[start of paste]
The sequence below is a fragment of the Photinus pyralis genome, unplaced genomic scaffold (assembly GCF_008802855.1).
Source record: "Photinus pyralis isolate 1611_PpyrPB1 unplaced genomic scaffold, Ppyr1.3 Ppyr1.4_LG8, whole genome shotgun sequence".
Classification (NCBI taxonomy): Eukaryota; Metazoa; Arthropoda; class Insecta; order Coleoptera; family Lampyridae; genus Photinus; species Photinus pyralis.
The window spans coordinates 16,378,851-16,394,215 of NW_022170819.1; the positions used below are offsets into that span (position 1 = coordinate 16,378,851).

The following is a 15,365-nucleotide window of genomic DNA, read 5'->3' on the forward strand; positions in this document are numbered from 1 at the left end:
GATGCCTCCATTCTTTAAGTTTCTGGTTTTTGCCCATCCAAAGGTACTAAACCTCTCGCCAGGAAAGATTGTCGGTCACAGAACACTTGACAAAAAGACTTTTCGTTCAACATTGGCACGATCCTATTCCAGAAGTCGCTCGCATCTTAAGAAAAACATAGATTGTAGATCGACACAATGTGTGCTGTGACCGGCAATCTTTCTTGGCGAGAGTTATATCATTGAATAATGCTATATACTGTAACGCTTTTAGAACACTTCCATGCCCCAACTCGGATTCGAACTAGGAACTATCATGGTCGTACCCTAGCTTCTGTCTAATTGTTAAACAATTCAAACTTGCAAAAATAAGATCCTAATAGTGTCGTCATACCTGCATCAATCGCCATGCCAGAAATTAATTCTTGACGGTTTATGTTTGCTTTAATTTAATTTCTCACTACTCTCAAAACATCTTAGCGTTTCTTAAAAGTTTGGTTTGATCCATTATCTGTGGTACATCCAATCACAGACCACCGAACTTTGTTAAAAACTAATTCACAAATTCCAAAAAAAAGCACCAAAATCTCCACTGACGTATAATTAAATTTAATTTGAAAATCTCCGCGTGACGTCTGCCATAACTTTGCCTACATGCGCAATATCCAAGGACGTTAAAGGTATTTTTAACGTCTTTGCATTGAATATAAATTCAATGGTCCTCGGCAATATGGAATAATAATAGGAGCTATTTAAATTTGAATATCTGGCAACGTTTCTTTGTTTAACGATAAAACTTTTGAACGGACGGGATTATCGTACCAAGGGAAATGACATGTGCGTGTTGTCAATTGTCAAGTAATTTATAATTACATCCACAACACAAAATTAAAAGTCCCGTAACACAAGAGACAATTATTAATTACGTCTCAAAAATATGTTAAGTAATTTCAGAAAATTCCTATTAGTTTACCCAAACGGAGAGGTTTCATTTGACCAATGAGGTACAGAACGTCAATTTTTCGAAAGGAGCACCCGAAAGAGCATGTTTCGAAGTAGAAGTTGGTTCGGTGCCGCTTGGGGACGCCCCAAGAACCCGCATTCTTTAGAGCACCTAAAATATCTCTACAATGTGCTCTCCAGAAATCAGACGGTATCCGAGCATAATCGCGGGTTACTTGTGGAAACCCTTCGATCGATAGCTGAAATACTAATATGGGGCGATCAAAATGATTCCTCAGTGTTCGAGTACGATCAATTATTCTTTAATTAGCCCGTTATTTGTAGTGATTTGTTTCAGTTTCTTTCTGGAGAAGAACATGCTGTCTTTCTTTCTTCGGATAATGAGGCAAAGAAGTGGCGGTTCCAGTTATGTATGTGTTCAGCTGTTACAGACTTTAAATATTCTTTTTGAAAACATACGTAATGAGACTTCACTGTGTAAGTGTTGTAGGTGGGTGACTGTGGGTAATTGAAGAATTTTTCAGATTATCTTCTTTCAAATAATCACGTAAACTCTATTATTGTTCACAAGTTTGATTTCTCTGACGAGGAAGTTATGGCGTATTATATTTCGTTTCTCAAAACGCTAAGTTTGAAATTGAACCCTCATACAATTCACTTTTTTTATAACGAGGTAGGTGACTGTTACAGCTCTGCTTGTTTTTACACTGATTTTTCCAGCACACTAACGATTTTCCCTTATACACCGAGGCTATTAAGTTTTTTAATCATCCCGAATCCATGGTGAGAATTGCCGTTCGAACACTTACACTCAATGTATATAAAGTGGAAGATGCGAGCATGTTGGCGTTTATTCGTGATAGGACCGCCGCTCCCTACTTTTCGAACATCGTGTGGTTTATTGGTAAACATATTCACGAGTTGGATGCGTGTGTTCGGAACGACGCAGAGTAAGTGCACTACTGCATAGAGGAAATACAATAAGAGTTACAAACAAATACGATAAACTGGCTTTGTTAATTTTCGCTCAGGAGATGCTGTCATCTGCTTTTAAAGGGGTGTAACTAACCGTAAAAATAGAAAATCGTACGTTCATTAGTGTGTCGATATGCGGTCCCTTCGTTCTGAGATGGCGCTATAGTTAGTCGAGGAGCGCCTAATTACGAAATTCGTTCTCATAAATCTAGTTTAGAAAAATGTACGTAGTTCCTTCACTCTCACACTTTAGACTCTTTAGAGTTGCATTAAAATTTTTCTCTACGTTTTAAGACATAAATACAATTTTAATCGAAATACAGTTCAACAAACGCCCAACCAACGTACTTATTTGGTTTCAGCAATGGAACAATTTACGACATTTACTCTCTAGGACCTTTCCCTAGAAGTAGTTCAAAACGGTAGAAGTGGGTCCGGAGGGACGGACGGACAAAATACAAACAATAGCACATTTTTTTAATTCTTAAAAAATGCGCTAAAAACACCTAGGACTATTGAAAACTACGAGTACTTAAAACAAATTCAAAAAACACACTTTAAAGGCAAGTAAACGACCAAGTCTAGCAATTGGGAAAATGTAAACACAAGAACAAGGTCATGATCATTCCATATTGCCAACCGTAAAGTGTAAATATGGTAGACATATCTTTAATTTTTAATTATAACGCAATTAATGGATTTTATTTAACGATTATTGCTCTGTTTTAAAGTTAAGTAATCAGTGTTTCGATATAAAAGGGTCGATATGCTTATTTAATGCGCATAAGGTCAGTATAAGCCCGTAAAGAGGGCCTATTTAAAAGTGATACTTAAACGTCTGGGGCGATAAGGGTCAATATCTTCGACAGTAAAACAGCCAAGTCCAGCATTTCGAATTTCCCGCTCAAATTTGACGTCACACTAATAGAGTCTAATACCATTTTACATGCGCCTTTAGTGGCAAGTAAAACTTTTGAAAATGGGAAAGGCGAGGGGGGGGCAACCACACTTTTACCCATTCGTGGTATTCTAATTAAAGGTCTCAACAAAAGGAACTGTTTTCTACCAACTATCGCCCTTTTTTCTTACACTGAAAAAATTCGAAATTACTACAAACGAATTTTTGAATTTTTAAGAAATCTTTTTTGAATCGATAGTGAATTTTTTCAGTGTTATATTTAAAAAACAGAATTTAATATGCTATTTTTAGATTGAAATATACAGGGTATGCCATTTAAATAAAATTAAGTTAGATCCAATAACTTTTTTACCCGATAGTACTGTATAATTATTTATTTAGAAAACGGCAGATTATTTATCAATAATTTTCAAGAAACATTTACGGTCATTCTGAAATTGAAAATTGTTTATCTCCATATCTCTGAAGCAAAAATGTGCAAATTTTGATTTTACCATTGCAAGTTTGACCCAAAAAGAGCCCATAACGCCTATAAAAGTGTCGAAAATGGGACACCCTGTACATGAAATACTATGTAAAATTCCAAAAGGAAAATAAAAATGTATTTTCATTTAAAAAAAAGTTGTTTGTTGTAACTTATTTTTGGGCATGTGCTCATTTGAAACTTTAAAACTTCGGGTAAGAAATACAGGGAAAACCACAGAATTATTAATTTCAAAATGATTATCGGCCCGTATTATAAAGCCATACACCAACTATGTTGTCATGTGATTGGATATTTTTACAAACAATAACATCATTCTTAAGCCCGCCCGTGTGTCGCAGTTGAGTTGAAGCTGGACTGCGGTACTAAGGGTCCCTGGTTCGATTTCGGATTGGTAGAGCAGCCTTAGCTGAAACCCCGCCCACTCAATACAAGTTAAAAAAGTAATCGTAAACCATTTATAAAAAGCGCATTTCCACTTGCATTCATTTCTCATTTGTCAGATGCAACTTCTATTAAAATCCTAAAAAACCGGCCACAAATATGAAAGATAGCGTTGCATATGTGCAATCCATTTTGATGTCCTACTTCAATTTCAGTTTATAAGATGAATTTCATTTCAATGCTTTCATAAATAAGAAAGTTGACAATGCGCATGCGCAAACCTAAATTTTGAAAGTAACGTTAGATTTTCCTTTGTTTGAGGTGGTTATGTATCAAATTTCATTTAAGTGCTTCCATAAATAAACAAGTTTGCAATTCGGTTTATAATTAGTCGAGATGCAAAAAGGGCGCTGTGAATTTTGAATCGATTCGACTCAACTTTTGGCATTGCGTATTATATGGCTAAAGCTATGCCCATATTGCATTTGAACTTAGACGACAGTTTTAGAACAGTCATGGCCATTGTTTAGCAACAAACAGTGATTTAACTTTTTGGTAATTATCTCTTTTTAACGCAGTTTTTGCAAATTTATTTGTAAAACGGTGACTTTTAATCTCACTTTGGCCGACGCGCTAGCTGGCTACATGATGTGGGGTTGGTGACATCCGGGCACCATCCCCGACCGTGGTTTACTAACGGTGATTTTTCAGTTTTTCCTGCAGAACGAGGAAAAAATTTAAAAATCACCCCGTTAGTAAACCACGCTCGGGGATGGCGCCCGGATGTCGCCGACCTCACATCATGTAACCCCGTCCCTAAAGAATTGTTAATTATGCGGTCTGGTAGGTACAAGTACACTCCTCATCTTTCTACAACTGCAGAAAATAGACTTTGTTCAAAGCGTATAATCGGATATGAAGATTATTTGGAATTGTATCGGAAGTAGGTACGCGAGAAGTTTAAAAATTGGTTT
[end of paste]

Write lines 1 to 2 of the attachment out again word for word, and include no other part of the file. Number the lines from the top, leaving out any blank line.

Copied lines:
The sequence below is a fragment of the Photinus pyralis genome, unplaced genomic scaffold (assembly GCF_008802855.1).
Source record: "Photinus pyralis isolate 1611_PpyrPB1 unplaced genomic scaffold, Ppyr1.3 Ppyr1.4_LG8, whole genome shotgun sequence".